Aack! A Millennial’s Audio Odyssey Through the ‘Cathy’ Comic Strip

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For some stand-up comedians, podcasts resemble an open-mic night with no red light telling them to wrap it up. The medium presents an opportunity to chat with friends and riff on whatever strikes their fancy, for hours and hours. Not so with Jamie Loftus.

With limited-run podcasts like “My Year In Mensa,” a descent into the sad and strange world of Mensa membership, and “Lolita Podcast,” a deep dive into how American culture has perverted the meaning of the Vladimir Nabokov novel, Loftus, 28, has branched out into a new medium with unexpectedly gripping explorations of niche subjects, infused with her biting comedic delivery. This approach grew directly out of her fear that her comedy shows were pigeonholing her as “Gross Woman.”

“My standup routine involved eating dog food onstage for years.” Loftus said. “I have a very strong digestive system. It was built by Alpo. But I was afraid I backed myself into a corner: Do I need to eat dog food forever? I can’t do that. I’ll die!”

Her most recent podcast, “Aack Cast,” about the much-maligned “Cathy” comic strip that ran from 1976 to 2010, should quash any lingering concerns about typecasting. “Aack Cast” — named by the strip’s creator, Cathy Guisewite, herself — is a frustrated millennial’s journey to understanding, though not necessarily forgiving, the working white women of the “rightfully despised” Boomer generation and their second-wave feminist struggles. “Cathy is a symbol of how women’s anxieties and concerns can be considered embarrassing, and not worthy of discussion, if the character in question isn’t a perfect role model,” said Loftus.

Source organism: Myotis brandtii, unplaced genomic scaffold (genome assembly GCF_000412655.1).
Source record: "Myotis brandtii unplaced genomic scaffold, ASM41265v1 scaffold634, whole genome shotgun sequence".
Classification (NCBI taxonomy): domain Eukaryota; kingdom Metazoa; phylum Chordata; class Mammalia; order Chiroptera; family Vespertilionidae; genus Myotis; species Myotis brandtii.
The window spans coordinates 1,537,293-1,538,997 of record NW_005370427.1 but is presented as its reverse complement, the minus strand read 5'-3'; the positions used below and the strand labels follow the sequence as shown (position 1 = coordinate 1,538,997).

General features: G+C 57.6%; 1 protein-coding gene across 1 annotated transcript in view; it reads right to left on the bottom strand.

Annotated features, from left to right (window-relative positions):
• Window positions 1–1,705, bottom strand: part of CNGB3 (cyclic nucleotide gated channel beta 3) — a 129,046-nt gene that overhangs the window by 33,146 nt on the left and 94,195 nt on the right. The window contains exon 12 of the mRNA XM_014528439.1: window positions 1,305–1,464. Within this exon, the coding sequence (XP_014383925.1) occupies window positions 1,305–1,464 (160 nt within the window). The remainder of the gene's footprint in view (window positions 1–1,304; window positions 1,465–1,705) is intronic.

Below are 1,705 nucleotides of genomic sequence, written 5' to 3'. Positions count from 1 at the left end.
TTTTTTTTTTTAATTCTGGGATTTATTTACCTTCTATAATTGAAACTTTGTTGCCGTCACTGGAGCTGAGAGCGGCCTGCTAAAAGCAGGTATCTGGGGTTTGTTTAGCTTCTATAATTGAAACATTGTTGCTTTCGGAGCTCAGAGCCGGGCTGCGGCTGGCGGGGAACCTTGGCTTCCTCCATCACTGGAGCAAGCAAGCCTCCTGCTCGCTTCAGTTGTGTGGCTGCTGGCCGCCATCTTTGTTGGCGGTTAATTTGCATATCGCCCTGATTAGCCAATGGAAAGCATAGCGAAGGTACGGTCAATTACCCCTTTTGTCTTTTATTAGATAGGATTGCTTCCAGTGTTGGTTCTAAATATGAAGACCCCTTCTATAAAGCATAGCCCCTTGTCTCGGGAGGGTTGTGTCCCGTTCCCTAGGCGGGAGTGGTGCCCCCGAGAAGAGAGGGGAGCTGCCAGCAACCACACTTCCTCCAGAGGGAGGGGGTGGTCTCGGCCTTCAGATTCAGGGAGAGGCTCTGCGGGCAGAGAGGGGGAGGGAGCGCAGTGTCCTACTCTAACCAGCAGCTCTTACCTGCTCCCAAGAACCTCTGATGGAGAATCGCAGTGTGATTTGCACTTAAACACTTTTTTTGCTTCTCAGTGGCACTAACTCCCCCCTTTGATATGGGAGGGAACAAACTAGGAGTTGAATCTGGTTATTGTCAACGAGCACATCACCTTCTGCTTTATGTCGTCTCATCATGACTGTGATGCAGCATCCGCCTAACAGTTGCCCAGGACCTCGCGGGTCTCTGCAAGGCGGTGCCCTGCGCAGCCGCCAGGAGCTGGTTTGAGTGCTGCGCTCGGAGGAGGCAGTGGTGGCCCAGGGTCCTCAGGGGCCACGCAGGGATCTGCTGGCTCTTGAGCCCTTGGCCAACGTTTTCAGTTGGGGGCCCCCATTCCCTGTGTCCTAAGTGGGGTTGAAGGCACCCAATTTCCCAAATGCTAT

Over pizza and Aperol spritzes in late August in Bushwick, just before the 11-episode series aired its final episode, the typically Los Angeles-based Loftus talked about how she found grace for the generation she still struggles to understand, the surprising lessons for her own feminism she took from her boomer subject matter, and where the generations may never see eye to eye. These are edited excerpts from the conversation.

How do you decide to dive so deeply into what might seem like random or perhaps un-zeitgeisty subject matters like Mensa, “Lolita” or “Cathy” comics?

I automatically gravitate toward topics that people have strong opinions about, but never really think about why they have them. It’s really the only thing that connects all three of the shows. I like that space in people’s heads, where they don’t feel so strongly about it that they’re going to pick a fight with me before hearing me out, but there is some ground-level emotion to meet them on.

In “Aack Cast,” Cathy’s workplace and body-image episodes made me actually have sympathy for boomer women, which for a bitter millennial, is a real feat.

I know. I don’t want to go too far in that direction either because, well, they’re deeply unsympathetic for a reason. Part of what’s so amazing about the “Cathy” strip is that it was a way of watching their story unfold in real time, and I wanted to talk to as many women as possible to track their version of that journey, from how second-wave feminism influenced or excluded them, to how it was replaced by consumption and apathy.

Was your mom’s love of the comic strip the impetus for this series?

After “Lolita,” I wanted something that’s fun and light and not the darkest place to possibly go. And then just talking to my mom, because she’s a freak for “Cathy.” She was the target audience.